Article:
Today's post is brought to you by my friend, Lisa, normally found over at Mappa Mundi. The rules say we have to blog every day...but they don't say where!
This is the story of how Debi and I got to be friends. We met for the first time when I came down to Savannah for her wedding, which I realize is kind of an odd order to proceed in – usually you're friends with someone first and THEN eventually you go to her wedding.
We knew each other online in a casual way for a couple of years through Readerville. We had corresponded, but I don't think either of us could have picked the other out of a lineup. Still, when she put out the informal invitation, something called to me. That year I was single after a long spell of being attached and I was rolling in the freedom, the feeling that I could go wherever I wanted and do whatever struck my fancy, and that after a long stretch of child rearing the child in question was not only old enough to fend for himself for a long weekend but take care of the dog as well. I was ripe for an adventure.
And since I had no money, that expanded the definition of adventure because it meant… ROAD TRIP! I don’t even remember how the details got worked out. The whole thing snowballed, and suddenly I had plans to meet up with friends in Philly and drive down to Savannah from there, and hook up with a fourth friend who was flying down from Massachusetts and who had enough Marriott points for a free luxury suite. I could wear stockings with seams and maybe have a fling. It just sounded like fun: that was enough. I made her a marzipan wedding cake topper. I made a road trip cd. I was set to connect.
When I cut out of work that Thursday evening a blizzard was brewing, and took a bit too much time at the post office mailing off a package of books to a guy I liked. By the time I hit the road it was snowing like crazy, and I can honestly say that ride down the New Jersey Turnpike was the scariest drive of my life. I played the road trip cd nonstop for the entire 2½ hours it took me to get to Philadelphia, singing along the whole time, much of it in a tiny, quavery, scared voice.
But I made it, and we hit the road early the next morning and sailed down the eastern seaboard. I had driving amnesty for most of the day because of my horrible trip the night before, and I sat in the back seat, joyously eating Cadbury Crème Eggs and feeling really pleased with the world.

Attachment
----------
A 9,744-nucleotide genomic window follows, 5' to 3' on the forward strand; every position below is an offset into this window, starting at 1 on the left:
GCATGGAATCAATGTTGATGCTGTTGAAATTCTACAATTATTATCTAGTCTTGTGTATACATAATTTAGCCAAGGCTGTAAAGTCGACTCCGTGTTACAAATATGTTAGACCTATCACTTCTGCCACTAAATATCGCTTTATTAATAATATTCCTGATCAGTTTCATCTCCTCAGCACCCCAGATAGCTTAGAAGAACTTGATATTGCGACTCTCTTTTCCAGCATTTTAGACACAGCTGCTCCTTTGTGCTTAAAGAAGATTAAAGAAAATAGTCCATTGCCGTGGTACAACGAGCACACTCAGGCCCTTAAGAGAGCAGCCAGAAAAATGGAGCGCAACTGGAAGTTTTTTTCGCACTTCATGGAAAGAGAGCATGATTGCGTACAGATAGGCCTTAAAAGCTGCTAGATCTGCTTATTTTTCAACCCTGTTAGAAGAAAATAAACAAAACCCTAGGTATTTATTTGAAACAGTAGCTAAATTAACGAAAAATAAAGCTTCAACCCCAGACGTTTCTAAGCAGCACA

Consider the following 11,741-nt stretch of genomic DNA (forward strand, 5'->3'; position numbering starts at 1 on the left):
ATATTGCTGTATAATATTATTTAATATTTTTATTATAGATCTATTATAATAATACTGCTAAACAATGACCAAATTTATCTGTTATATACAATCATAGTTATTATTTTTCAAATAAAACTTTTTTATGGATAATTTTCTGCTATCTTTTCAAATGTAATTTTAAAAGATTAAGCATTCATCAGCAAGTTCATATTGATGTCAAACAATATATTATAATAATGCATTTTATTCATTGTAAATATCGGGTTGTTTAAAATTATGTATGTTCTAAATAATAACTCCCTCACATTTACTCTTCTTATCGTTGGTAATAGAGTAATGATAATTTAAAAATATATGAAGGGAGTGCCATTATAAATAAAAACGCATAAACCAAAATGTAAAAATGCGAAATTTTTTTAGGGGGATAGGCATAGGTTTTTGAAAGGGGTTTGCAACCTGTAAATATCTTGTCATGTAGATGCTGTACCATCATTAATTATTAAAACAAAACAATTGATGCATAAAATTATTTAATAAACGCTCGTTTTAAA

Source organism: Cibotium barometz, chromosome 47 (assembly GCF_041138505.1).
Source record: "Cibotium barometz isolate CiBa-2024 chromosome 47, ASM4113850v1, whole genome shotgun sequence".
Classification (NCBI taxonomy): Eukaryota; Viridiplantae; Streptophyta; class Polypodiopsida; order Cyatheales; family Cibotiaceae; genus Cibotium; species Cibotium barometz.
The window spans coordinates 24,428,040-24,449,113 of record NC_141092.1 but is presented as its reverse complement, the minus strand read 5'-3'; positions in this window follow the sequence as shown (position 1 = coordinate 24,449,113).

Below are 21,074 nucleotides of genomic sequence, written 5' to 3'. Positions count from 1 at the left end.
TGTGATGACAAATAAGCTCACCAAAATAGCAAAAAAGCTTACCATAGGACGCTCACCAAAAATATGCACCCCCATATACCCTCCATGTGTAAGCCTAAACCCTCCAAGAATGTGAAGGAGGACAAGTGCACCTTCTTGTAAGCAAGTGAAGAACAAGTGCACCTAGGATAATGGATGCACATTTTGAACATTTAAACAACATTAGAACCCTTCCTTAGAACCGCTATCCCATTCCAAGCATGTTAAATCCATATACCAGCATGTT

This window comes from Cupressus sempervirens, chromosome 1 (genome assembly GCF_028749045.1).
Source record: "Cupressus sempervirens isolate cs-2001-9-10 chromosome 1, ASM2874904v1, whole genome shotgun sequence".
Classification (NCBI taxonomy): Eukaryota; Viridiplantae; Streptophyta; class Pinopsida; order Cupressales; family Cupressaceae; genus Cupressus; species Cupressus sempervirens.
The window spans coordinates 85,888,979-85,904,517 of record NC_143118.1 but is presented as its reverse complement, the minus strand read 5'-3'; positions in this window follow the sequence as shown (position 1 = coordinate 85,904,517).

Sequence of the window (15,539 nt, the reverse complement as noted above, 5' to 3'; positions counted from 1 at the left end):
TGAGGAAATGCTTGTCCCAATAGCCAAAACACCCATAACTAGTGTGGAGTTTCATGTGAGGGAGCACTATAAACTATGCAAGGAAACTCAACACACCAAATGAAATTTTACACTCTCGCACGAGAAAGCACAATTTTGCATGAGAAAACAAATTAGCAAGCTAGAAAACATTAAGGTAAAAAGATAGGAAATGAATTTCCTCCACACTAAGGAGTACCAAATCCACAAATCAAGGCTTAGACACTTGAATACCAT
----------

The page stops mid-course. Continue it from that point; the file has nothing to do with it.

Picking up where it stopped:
We hit Savannah sometime after dark and met up with Debi’s party, and there was no drama, no heavenly chorus. We’d all had internet friends before and eventually gotten together with them face-to-face, and we were all, as I remember, pretty blasé about it. The first time I ever met an online friend in the flesh we had to make the requisite jokes about axe murderers and crazy stalkers and all that, even though we knew we were both normal as could be. But by 2005, sitting in a smoky bar in Savannah, where I’d never been before, talking to a bunch of people I considered friends but had never seen before, it felt normal.
And I think that normalcy is what cemented things for us. We didn’t have to waste time fussing around with axe-murderer jokes. There was nothing strange about meeting Debi’s family – her mama, her wonderful Nana, and Britt. Looking beautiful in her robin’s-egg blue dress, with her tattoo and her irrepressible smile – in retrospect, I’m just thunderstruck with thanks that I got to a chance to talk and laugh with Britt on such a bright, happy day. In retrospect, what was great about all of it – and why I think Debi and I are friends now – is because it was all rolled up into a solid ball of slightly sweeter-than-usual averageness. A special day, but at the same time it’s just what we DID, out of a freeform desire to have adventures and make friends and have some stories to tell.
So when things did get very bad, we had that bridge – a combination of unexceptional motivations and at the same time, that desire to connect.
And here we are. These are funny times. We have the tools to relate deeply and at the same time to hold each other at arms’ length, our choice. Me, I’ve done a lot of connecting. I didn’t have a fling at Debi’s wedding but now I’m living with the guy I mailed those books to, and it’s probably a good thing that none of us know the future. It’s definitely a good thing when we take the chances we’re offered. That’s all it is, really – taking chances. That leap of faith. Going on a crazy road trip to somebody’s wedding, laughing with her daughter, driving home again. And here we are.
(I don't have a picture of us either! We need to get together and fix that.)